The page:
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The Salt Lake Tribune v. State Records Committee

Supreme Court of Utah

December 4, 2019

The Salt Lake Tribune and its reporter, Matthew Piper, Appellees,
v.
State Records Committee, Appellant, and Brigham Young University, Intervenor and Appellant.

          Heard October 4, 2019

          On Appeal of Interlocutory Order Third District, Salt Lake The Honorable Laura Scott No. 160904365

          Michael Patrick O'Brien, Mark D. Tolman, C. Michael Judd, Salt Lake City, for appellees

          Sean D. Reyes, Att'y Gen., Brent A. Burnett, Asst. Solic. Gen., Salt Lake City, for appellant

          James S. Jardine, Samuel C. Straight, Salt Lake City, Steven M. Sandberg, David M. Andersen, Provo, for intervenor-appellant

          Justice Petersen authored the opinion of the Court, in which Chief Justice Durrant, Judge Orme, Judge Mortensen, and Judge Hagen joined.

          Having recused themselves, Associate Chief Justice Lee, Justice Himonas, and Justice Pearce do not participate herein; Court of Appeals Judges Gregory K. Orme, David N. Mortensen, and Diana Hagen sat.

          OPINION

          Petersen, Justice

         INTRODUCTION

         ¶1 The court of appeals certified this interlocutory appeal to us to determine whether the Brigham Young University Police Department is a "governmental entity" subject to the Government Records Access and Management Act (GRAMA).[1] However, after certification, the legislature amended the statute to explicitly define the police departments of private universities as governmental entities subject to GRAMA, with Brigham Young University's support. And the Salt Lake Tribune has made a new GRAMA request for the contested records under the amended statute. Accordingly, answering the question presented will not have any precedential value for future cases, and it is not clear that doing so will materially affect the final decision in this case or the ultimate determination of whether the Tribune gets the documents it seeks here. We therefore conclude that it will better serve the administration and interests of justice to remand this case back to the district court where the proceedings can be finalized and any remaining appellate questions can be handled on direct appeal.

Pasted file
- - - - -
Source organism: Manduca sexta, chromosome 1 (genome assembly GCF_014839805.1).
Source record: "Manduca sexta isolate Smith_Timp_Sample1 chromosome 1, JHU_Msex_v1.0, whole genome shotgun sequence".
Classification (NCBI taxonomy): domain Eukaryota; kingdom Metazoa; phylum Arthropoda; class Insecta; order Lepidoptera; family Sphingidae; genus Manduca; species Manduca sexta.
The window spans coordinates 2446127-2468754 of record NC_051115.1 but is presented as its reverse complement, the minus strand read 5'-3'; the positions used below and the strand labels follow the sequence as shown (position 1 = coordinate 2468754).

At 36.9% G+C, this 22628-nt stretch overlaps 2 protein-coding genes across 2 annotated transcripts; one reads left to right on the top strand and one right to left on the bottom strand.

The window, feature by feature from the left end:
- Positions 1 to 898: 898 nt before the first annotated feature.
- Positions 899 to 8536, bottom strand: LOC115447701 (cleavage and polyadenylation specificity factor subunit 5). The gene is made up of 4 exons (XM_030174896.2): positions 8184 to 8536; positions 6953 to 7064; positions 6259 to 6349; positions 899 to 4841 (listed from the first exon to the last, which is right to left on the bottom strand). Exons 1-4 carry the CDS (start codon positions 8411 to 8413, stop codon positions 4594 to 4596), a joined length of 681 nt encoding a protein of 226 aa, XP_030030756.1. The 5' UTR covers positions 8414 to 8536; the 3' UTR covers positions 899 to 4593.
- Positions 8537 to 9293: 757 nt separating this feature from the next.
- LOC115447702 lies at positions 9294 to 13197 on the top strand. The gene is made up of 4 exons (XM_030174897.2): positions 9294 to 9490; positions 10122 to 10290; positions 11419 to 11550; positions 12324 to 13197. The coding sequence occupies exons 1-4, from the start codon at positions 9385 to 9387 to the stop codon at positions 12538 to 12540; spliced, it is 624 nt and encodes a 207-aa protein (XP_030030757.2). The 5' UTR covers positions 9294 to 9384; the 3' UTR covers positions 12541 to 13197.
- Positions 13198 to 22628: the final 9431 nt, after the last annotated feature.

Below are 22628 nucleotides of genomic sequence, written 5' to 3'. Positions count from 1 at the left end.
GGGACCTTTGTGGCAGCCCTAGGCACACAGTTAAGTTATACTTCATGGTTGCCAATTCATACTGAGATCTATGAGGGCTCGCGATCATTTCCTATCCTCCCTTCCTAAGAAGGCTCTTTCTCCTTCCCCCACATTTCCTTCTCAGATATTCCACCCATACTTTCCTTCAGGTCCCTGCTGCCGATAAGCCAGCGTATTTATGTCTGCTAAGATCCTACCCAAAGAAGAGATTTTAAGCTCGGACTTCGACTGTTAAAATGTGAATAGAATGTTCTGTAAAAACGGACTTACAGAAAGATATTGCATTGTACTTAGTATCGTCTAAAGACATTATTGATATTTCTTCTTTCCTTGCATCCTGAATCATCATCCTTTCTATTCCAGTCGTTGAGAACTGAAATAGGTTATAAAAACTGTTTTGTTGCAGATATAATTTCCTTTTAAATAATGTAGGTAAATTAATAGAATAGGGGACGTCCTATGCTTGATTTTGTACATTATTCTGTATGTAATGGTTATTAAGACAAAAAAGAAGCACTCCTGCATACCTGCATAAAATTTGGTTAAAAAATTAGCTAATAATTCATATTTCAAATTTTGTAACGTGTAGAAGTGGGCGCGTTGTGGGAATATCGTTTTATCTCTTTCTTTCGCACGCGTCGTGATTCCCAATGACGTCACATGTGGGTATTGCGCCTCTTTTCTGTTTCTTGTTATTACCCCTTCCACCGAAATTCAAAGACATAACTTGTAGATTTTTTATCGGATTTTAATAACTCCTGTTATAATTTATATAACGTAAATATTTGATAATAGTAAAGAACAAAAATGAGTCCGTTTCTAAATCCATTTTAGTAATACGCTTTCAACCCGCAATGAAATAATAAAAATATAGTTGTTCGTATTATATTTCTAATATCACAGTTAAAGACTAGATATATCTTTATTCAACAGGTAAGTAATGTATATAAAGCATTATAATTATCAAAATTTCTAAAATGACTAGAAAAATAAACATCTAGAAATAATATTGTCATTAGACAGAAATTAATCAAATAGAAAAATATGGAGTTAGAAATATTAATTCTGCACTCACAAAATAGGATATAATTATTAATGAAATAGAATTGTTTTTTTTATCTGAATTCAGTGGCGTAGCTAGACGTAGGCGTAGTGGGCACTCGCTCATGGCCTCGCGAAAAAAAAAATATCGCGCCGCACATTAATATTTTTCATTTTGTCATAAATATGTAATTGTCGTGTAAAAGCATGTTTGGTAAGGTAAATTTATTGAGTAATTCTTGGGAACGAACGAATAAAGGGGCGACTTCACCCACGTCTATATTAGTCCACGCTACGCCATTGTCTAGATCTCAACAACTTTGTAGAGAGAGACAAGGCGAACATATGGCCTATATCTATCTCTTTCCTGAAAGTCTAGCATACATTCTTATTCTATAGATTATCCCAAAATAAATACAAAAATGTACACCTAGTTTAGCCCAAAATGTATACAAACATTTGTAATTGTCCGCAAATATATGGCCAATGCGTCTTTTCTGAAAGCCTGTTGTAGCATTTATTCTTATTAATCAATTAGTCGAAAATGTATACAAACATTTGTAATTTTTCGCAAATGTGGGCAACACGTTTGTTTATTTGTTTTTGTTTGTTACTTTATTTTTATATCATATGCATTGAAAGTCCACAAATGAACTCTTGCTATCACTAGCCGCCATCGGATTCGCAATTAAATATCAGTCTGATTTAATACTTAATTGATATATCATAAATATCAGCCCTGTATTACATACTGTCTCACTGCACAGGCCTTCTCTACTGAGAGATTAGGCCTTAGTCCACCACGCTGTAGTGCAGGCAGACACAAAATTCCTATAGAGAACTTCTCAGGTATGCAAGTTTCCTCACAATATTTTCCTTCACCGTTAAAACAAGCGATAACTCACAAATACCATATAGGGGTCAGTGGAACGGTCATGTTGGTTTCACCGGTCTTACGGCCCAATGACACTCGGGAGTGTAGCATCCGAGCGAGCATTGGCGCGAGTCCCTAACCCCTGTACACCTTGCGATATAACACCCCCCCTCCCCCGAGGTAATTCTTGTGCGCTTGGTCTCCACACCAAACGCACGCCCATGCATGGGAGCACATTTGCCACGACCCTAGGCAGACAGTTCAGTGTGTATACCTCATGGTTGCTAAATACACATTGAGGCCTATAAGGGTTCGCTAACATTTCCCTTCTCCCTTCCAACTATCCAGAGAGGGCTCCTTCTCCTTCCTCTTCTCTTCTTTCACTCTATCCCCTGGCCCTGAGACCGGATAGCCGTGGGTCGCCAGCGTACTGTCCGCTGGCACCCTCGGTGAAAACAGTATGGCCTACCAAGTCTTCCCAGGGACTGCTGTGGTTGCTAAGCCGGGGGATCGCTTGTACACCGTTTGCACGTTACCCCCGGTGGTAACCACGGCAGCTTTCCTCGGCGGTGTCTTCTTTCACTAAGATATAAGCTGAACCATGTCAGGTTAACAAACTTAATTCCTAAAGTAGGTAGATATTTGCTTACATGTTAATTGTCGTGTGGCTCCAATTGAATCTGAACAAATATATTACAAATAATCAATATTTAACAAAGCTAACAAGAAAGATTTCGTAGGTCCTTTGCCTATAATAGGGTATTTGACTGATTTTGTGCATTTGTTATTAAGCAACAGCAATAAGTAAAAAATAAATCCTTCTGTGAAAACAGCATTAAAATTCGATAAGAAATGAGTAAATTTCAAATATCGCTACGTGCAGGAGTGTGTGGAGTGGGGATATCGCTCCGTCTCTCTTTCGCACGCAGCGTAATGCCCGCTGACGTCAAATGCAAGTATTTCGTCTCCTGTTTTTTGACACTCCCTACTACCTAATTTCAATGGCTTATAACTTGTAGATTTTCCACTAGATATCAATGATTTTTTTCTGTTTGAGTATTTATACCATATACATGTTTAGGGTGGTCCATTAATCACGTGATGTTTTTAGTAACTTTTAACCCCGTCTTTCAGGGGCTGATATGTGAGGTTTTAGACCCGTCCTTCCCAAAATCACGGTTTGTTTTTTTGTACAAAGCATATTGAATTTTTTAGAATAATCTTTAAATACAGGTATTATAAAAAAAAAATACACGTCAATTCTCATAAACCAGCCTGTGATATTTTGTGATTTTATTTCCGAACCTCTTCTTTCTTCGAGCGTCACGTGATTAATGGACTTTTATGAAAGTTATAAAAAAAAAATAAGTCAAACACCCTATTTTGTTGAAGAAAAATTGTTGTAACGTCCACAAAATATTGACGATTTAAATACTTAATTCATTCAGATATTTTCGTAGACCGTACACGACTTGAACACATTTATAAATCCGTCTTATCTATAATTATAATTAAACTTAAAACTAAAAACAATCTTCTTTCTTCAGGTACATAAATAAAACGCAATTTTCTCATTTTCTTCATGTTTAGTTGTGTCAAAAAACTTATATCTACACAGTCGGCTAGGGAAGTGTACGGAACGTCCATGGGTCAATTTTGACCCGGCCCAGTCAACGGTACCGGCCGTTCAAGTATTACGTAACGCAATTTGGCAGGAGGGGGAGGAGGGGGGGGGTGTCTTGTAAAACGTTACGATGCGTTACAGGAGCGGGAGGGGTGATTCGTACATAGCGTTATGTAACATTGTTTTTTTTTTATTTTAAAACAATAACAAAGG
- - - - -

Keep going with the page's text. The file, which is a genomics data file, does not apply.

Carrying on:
BACKGROUND

         ¶2 In 2016, the Salt Lake Tribune (Tribune) began investigating allegations that Brigham Young University (BYU) was mishandling victims' reports of sexual abuse. Specifically, the Tribune was exploring claims that BYU's Police Department (University Police) was aiding the BYU Honor Code Office in investigating and disciplining students who had reported sexual abuse for possible ecclesiastical discipline.

         ¶3 As part of this investigation, the Tribune's reporter Matthew Piper sent a GRAMA request[2] to the University Police. He sought three categories of documents: (1) all police records since 2011 referencing the term "honor code"; (2) all GRAMA responses from the University Police to the BYU Honor Code Office or Title IX Office since 2011; and (3) all emails between the University Police and six specified email addresses.

         ¶4 The University Police provided documents related to the first two categories, but it refused to provide documents related to the third category. According to the University Police, it did not have any "such law enforcement/public safety records related email" ...


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